It’s finally July and Grand Rapids has blossomed into the bright, bustling community I love. Families are spending evenings on the porch… watching kids draw with chalk… grilling all manner of meats and veg. These days, it can be easy to slip into a habit of mid-week drinking, what with holidays and get-togethers and a general need for “something refreshing” (it was 92 degrees the last time I stepped outside).
They didn’t drink like everyone else…
A friend of mine has told me stories about “those certain friends” her kids hung out with in college. As they reached adulthood, it was easy to spot the ones “who didn’t drink like everyone else.” There was an urgency with those certain friends. A complete disregard. An ornery twinkle in their eye, both dangerous and intoxicating (excuse the pun). They stood out… they kept drinking when everyone else just wanted to go to bed. It was almost desperate… They pushed it. Consistently.
Those Certain Friends…
According to addiction disease progression, there’s a lot at play here. Our physical bodies can work against us to foster a growing substance use disorder (SUD). Those certain friends may not experience hangovers. Their tolerance may be naturally higher than others. And they are energized by their substance, not bogged down.
This early in the game, it’s difficult to tease out the consequences. “Euphoric recall” kicks in (one remembers telling a killer joke, for example, not shattering a crystal wine glass). Physical dependence and withdrawal necessitate regular and habitual use (waking at night, “hair of the dog,” etc.).
Can We Predict the Onset of a SUD?
So, is it really possible to “predict” the onset of an SUD? It is, actually. Well… sort of. It’s not an exact science (it has more to do with common sense). In my work, I see a pattern of history, environment and mental health:
Self-concept, including level of confidence, self-efficacy, decision making skills, and self-talk. Are there life circumstances or health issues impacting my self-concept? How am I dealing with this?
Genetics. Up to half of an individual’s risk of developing a SUD may be due to a genetic predisposition. For more info from the National Institute on Drug Abuse (NIH), click:
Education or prior exposure. We can’t know what we haven’t been taught, after all. How did my parents and peers model substance use? What language did they use (if any) to describe it? What are my learned behaviors? (And how were they reinforced over time?)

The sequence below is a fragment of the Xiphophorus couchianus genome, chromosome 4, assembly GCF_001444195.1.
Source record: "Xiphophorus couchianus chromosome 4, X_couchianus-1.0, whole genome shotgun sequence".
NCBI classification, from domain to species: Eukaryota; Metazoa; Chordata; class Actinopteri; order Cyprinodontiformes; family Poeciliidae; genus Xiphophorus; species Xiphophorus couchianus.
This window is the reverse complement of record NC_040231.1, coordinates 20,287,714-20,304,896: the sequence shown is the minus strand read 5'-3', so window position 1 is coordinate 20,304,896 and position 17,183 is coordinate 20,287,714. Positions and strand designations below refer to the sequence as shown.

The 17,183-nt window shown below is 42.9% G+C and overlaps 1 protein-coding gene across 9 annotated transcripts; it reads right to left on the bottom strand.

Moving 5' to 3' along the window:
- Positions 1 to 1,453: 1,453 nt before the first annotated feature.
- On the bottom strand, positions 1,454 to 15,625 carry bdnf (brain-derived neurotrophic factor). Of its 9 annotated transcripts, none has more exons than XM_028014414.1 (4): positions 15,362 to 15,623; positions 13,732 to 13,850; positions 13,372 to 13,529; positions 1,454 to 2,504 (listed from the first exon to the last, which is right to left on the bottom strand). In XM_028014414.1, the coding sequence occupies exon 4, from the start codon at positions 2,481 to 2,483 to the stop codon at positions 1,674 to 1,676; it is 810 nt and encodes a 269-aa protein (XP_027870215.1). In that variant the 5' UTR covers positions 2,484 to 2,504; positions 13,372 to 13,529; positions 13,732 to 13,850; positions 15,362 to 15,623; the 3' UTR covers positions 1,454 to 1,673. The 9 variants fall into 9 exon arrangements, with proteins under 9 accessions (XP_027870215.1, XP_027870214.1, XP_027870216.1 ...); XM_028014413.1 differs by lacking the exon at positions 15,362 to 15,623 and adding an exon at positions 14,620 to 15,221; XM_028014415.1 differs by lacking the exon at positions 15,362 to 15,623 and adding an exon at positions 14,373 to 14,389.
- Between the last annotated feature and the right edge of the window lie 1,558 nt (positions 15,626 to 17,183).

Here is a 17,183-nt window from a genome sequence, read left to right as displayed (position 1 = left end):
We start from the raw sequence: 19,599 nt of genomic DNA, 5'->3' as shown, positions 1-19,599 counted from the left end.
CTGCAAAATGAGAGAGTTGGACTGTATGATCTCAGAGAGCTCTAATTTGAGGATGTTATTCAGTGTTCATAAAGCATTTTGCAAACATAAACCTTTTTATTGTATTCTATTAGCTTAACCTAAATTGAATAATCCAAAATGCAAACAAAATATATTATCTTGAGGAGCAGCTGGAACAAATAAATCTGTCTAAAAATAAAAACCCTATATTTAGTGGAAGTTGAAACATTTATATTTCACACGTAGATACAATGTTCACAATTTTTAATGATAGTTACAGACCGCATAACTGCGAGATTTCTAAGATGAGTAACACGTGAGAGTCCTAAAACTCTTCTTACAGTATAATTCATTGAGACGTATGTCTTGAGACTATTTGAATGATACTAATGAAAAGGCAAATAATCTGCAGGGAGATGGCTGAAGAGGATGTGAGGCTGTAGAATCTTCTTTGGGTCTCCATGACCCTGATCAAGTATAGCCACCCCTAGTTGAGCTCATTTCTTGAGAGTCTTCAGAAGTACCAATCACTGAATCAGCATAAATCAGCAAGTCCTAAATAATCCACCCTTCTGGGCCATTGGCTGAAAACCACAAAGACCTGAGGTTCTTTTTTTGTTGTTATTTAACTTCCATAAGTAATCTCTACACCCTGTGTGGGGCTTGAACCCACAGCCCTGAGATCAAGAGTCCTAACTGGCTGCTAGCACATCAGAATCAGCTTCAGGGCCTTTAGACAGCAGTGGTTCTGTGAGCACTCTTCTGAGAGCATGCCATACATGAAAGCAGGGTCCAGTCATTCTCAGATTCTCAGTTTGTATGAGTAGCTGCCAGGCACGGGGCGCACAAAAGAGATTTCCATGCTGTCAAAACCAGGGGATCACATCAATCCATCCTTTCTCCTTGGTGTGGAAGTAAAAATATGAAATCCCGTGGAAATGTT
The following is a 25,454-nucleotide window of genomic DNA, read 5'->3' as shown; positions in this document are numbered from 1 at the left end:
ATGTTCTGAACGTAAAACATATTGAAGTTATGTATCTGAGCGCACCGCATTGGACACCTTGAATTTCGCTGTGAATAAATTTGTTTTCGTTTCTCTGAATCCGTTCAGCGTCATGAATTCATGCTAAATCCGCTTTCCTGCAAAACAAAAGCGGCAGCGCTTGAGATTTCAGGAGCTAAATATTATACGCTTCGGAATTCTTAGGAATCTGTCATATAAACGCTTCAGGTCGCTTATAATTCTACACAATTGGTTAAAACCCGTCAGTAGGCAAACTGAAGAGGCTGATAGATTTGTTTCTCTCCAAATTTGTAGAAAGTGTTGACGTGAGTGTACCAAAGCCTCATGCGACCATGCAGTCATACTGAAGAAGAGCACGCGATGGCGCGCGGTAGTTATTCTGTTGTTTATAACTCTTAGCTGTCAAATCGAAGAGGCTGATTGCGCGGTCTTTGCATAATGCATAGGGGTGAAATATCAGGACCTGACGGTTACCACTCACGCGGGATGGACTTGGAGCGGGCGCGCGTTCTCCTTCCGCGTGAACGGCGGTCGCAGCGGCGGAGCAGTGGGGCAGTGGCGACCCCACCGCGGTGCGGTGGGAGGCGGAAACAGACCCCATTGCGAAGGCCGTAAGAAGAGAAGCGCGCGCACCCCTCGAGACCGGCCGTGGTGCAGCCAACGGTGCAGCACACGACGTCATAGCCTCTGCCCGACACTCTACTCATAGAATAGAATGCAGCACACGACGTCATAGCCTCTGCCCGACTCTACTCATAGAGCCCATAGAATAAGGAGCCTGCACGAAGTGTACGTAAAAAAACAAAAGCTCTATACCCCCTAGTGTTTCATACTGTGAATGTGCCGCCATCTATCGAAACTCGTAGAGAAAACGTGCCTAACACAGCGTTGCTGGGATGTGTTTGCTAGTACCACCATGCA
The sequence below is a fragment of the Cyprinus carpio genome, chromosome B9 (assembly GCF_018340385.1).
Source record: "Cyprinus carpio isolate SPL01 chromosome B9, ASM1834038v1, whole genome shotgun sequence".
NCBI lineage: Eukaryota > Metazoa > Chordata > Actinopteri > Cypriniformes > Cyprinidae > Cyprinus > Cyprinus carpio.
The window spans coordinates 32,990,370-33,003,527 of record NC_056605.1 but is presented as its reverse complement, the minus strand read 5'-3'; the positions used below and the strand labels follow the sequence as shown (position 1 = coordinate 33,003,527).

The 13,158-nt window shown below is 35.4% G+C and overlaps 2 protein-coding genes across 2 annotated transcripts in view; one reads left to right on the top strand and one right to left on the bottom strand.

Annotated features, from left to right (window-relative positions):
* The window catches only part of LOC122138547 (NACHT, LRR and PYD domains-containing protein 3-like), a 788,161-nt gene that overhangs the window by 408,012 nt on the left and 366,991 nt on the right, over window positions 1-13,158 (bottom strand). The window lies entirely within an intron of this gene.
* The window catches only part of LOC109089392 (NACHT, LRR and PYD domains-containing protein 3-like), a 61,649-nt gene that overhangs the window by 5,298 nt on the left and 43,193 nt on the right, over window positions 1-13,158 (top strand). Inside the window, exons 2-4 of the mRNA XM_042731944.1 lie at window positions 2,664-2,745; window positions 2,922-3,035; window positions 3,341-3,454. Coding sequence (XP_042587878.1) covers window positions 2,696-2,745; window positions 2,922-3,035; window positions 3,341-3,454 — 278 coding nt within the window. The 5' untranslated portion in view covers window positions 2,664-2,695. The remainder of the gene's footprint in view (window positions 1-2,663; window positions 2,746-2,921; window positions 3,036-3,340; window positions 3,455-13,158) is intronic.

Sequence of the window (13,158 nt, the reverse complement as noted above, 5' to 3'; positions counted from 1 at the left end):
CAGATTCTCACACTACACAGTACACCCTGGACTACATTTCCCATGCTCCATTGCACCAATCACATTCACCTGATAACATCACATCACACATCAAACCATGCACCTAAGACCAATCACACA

Environmental factors, including those at the family, community, and societal level.
The Power of Prevention
According to SAMHSA (Substance Abuse and Mental Health Services Administration), symptoms that signal a SUD surface 2 to 4 years before the disorder grabs hold. Early interventions (“coordinated, specialized efforts”) improve an individual’s chance of beating the disease before it becomes unmanageable. In fact, cost-benefit ratios for early participation range from 1:2 to 1:10. This means a $1 investment in treatment now yields $2-10 savings in healthcare, legal, and occupational costs later.
There are four components to addressing a SUD at its source: promotion, prevention, treatment, and recovery.
Promotion. To create an environment supportive of sobriety. At this stage, the individual learns tools to combat abusive or unhealthy behaviors.
Prevention. Ideally, this would occur before the onset of a SUD. Efforts reduce the risk of the disease developing further.
Treatment. Offered to folks who meet criteria for a SUD diagnosis.
Recovery. Services that support sustained sobriety from a substance.
Those certain friends probably would have benefited from early intervention. Because once we begin to contemplate a problem exists, we can work towards change.
Change comes in several shapes and sizes, and may include adjusting one’s environment (workplace, living environment, peer group) or assessing knee-jerk responses to certain stimuli (how do I tend to cope?). Folks may also choose to analyze the root cause of their substance use. Often, my clients identify the need to “fill a void.” A void that existed before being introduced to substances. What was your upbringing like? Are there messages or behaviors you tend to reenact? Depth psychology isn’t for everyone, but it’s worth being open to. Especially for folks with a trauma history.
Any way you shake it, I’m just glad you’re taking a closer look at your behavior. If you’ve noticed your substance use “isn’t like everyone else,” it may be time to try something new. Sanford House offers residential and nonresidential treatment programs depending on your needs and schedule. Reach out today for more information…